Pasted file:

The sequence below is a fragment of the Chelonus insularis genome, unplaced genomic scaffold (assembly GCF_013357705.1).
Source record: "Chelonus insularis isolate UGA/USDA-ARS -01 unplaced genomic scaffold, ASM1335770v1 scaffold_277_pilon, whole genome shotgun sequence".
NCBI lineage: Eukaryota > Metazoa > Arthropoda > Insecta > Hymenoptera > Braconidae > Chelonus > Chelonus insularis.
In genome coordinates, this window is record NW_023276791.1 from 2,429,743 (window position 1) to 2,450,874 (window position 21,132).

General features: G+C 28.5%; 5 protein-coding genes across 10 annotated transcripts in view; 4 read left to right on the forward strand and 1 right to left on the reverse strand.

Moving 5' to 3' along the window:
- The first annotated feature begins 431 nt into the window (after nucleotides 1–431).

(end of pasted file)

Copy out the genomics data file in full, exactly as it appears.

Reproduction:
The sequence below is a fragment of the Chelonus insularis genome, unplaced genomic scaffold (assembly GCF_013357705.1).
Source record: "Chelonus insularis isolate UGA/USDA-ARS -01 unplaced genomic scaffold, ASM1335770v1 scaffold_277_pilon, whole genome shotgun sequence".
NCBI lineage: Eukaryota > Metazoa > Arthropoda > Insecta > Hymenoptera > Braconidae > Chelonus > Chelonus insularis.
In genome coordinates, this window is record NW_023276791.1 from 2,429,743 (window position 1) to 2,450,874 (window position 21,132).

General features: G+C 28.5%; 5 protein-coding genes across 10 annotated transcripts in view; 4 read left to right on the forward strand and 1 right to left on the reverse strand.

Moving 5' to 3' along the window:
- The first annotated feature begins 431 nt into the window (after nucleotides 1–431).